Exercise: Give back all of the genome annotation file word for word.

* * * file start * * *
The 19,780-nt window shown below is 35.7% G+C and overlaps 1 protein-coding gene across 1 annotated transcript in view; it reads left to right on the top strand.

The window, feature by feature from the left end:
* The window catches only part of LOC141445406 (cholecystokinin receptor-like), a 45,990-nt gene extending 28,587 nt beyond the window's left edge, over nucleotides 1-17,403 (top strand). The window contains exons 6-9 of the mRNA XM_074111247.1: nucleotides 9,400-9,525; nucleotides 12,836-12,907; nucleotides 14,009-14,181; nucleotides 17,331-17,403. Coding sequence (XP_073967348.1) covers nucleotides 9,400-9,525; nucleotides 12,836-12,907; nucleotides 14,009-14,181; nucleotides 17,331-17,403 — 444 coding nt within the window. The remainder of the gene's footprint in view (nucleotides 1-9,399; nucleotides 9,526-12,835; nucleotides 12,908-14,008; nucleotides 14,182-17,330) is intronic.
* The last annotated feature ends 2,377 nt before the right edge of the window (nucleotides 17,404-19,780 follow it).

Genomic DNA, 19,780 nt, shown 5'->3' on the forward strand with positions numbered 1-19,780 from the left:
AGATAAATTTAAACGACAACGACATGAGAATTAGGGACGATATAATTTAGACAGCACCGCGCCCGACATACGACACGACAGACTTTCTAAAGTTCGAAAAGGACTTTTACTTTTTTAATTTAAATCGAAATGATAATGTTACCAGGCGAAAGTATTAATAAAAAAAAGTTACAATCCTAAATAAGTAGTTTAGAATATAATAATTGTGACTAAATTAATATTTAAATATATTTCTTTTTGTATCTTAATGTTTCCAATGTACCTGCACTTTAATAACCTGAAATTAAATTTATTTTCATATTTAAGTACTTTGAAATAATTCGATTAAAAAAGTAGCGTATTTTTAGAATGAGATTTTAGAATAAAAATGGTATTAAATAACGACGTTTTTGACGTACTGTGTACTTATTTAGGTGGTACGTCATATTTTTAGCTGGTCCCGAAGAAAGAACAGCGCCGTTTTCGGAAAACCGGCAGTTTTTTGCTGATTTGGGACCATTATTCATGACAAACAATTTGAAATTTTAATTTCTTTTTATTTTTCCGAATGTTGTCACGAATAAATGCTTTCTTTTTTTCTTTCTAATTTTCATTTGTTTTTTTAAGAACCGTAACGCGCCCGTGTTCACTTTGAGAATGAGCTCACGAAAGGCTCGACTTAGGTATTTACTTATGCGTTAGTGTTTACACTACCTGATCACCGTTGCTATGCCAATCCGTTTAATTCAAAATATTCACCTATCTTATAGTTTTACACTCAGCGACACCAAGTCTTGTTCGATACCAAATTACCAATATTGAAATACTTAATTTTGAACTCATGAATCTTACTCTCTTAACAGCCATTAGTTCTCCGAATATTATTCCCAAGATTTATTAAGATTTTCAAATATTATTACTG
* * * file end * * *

The 19,780-nt window shown below is 35.7% G+C and overlaps 1 protein-coding gene across 1 annotated transcript in view; it reads left to right on the top strand.

The window, feature by feature from the left end:
* The window catches only part of LOC141445406 (cholecystokinin receptor-like), a 45,990-nt gene extending 28,587 nt beyond the window's left edge, over nucleotides 1-17,403 (top strand). The window contains exons 6-9 of the mRNA XM_074111247.1: nucleotides 9,400-9,525; nucleotides 12,836-12,907; nucleotides 14,009-14,181; nucleotides 17,331-17,403. Coding sequence (XP_073967348.1) covers nucleotides 9,400-9,525; nucleotides 12,836-12,907; nucleotides 14,009-14,181; nucleotides 17,331-17,403 — 444 coding nt within the window. The remainder of the gene's footprint in view (nucleotides 1-9,399; nucleotides 9,526-12,835; nucleotides 12,908-14,008; nucleotides 14,182-17,330) is intronic.
* The last annotated feature ends 2,377 nt before the right edge of the window (nucleotides 17,404-19,780 follow it).

Genomic DNA, 19,780 nt, shown 5'->3' on the forward strand with positions numbered 1-19,780 from the left:
AGATAAATTTAAACGACAACGACATGAGAATTAGGGACGATATAATTTAGACAGCACCGCGCCCGACATACGACACGACAGACTTTCTAAAGTTCGAAAAGGACTTTTACTTTTTTAATTTAAATCGAAATGATAATGTTACCAGGCGAAAGTATTAATAAAAAAAAGTTACAATCCTAAATAAGTAGTTTAGAATATAATAATTGTGACTAAATTAATATTTAAATATATTTCTTTTTGTATCTTAATGTTTCCAATGTACCTGCACTTTAATAACCTGAAATTAAATTTATTTTCATATTTAAGTACTTTGAAATAATTCGATTAAAAAAGTAGCGTATTTTTAGAATGAGATTTTAGAATAAAAATGGTATTAAATAACGACGTTTTTGACGTACTGTGTACTTATTTAGGTGGTACGTCATATTTTTAGCTGGTCCCGAAGAAAGAACAGCGCCGTTTTCGGAAAACCGGCAGTTTTTTGCTGATTTGGGACCATTATTCATGACAAACAATTTGAAATTTTAATTTCTTTTTATTTTTCCGAATGTTGTCACGAATAAATGCTTTCTTTTTTTCTTTCTAATTTTCATTTGTTTTTTTAAGAACCGTAACGCGCCCGTGTTCACTTTGAGAATGAGCTCACGAAAGGCTCGACTTAGGTATTTACTTATGCGTTAGTGTTTACACTACCTGATCACCGTTGCTATGCCAATCCGTTTAATTCAAAATATTCACCTATCTTATAGTTTTACACTCAGCGACACCAAGTCTTGTTCGATACCAAATTACCAATATTGAAATACTTAATTTTGAACTCATGAATCTTACTCTCTTAACAGCCATTAGTTCTCCGAATATTATTCCCAAGATTTATTAAGATTTTCAAATATTATTACTG